Staunton has plenty to offer, as well. I kept busy all weekend, taking a history and architecture tour of downtown, a haunted ghost walking tour (boo!), and seeing the sites from the free trolley around town. I visited the Woodrow Wilson Birthplace and presidential library, a wine tasting at Barren Ridge Vinyards with views of the Blue Ridge… oh and I enjoyed my quiet time at the quaint and cozy Anne Hathaway’s Cottage with its delicious breakfasts, friendly innkeeper, lovely garden and resident cats King Lear and Portia.
© All Content, Copyright 2012 by Blog Author, Or What You Will. All Rights Reserved.
Have a couple bucks to spare? Think about supporting Bedlam Ensemble’s production of Measure for Measure by contributing on Kickstarter. They need to reach their goal of $1,500 by July 8 in order to make the play a go.
According to their Facebook profile, Bedlam Ensemble was established in 2011 in New York City. They are “dedicated to staging modern and modern spins of classical theatre works with high artistic integrity.”
Bedlam aims to nourish an open artistic community where artists are free to experiment and challenge themselves within the entertainment industry. The ensemble has a commitment to strike a balance between emerging and veteran artists; between the works of new and established playwrights, and revisiting classic pieces of work with a modern twist. Our ensemble nourishes an open and artistic environment that keeps us engaged in our community and proactive in our pursuit of excellence.
Past productions, also partially funded by successful Kickstarter campaigns, include productions of Alice and The Delirium of Edgar Allen Poe. If the Kickstarter campaign is successful, performances of Measure for Measure will begin July 25 at Access Theater in New York.
Here’s their take on the play:
Years ago, Vienna was a place where the people were pure and the city was clean and beautiful. Fast forward to today and you find a gritty, dark world filled with sex, drugs, and debauchery. To bring it back to the glory that it once was, the Duke leaves a pure man, Angelo, in charge to right the sexual wrongs he has let slide for so long. Temptation prevails, however, when a smart, beautiful, and outspoken nun touches Angelo and he offers to save her brother’s life only if she will sleep with him. Measure for Measure is a play that explores sex and power and the interplay between the two.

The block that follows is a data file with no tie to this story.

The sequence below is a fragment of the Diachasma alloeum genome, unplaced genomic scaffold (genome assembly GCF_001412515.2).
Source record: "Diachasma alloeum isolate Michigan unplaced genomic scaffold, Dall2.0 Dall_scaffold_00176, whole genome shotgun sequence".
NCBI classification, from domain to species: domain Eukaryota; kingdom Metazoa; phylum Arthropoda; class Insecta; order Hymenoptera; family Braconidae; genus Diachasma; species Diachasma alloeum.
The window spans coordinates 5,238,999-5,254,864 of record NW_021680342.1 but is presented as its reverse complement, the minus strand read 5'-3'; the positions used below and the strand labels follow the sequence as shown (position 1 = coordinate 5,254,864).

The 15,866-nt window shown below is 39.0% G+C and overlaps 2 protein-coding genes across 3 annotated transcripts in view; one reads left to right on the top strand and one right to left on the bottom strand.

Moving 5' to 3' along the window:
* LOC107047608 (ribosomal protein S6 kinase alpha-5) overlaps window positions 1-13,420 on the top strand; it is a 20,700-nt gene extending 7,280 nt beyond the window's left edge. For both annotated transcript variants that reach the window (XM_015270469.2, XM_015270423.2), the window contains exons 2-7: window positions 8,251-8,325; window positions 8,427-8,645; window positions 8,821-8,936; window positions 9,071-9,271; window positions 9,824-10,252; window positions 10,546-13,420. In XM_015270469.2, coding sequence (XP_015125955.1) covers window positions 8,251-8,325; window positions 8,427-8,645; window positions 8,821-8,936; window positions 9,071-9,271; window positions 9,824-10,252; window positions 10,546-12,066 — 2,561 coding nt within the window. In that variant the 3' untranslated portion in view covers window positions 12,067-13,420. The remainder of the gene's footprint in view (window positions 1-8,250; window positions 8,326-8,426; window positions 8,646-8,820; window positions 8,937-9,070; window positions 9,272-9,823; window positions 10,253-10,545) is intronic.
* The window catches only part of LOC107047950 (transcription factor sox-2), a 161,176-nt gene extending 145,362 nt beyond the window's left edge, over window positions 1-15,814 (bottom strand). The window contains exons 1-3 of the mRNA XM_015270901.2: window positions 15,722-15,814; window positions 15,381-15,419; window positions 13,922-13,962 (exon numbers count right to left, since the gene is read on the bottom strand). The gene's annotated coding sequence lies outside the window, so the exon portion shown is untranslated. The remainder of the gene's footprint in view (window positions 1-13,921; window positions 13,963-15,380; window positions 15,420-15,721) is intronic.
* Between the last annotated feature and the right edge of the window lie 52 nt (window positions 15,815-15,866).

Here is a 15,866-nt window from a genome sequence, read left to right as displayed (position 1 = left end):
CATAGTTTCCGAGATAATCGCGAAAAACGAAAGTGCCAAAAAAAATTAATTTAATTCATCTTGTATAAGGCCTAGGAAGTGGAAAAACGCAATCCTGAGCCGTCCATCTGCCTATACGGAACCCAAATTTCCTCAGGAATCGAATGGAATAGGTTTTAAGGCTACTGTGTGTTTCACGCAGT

I have no plans to visit Manhattan this summer, but I love supporting small theater projects and this sounds like an interesting production. Pledge just a dollar if that’s all you have! I think Kickstarter is such a cool way for groups like this to raise money. I hope their show gets off the ground, and I’m sure it will. If anyone goes to see it, let me know what you think of it!
© All Content, Copyright 2012 by Blog Author, Or What You Will. All Rights Reserved.
There are things about McLean that might not be heavenly… like congestion around Tysons Corner and the never-ending construction on the Beltway. But, today McLean was gorgeous. Spring is springing in full, flowers and bright green everywhere on a sparkly, clear day, and the American Shakespeare Center wrapped up its Almost Blasphemy Tour at the Alden Theatre in McLean.
It was a little nostalgic for me, as almost 25 years ago, when I first moved to the Washington DC area, I lived in the basement of a friend’s parents’ house in McLean and I cocktail waitressed at a lounge around the block from the Alden. McLean has changed a bit from those days and now the Alden is nestled into a lovely neighborhood of big, beautiful homes.
The America Shakespeare Center in Staunton, Virginia, is amazing — performing with original staging practices in a replica of Shakespeare’s Blackfriars Playhouse recreated in the Shenandoah Valley of Virginia. I had the pleasure of seeing All’s Well That Ends Well performed at Blackfriars’ a couple years ago. It’s on my shortlist of places to return to, but Staunton is about 3 hours from my house, and the logistics have not worked out. McLean, depending on traffic (which didn’t exist today) is less than a half hour.
So, I was excited that the stars aligned and I had a free Saturday afternoon to join other members of the DC-area Shakespeare Explorers Meetup group and see the ASC perform The Winter’s Tale for a matinée at the Alden.
Although the Alden is not the same experience as the incredible Blackfriars, it is a very nice and intimate venue. The ASC set the stage simply, with little in the way of set other than a curtained backdrop. Like in Staunton, they have a fun pre-show with the actors playing music and selling raffle tickets for swag (they do the same at intermission). The songs are acoustic and very enjoyable renditions of classic rock and pop songs. I heard some Joni Mitchell, Righteous Brothers, and even some Guns N’ Roses. Some (maybe all?) of the songs went with the storyline… “Sweet Child of Mine” and “Bring Back that Lovin’ Feeling” definitely apply to The Winter’s Tale!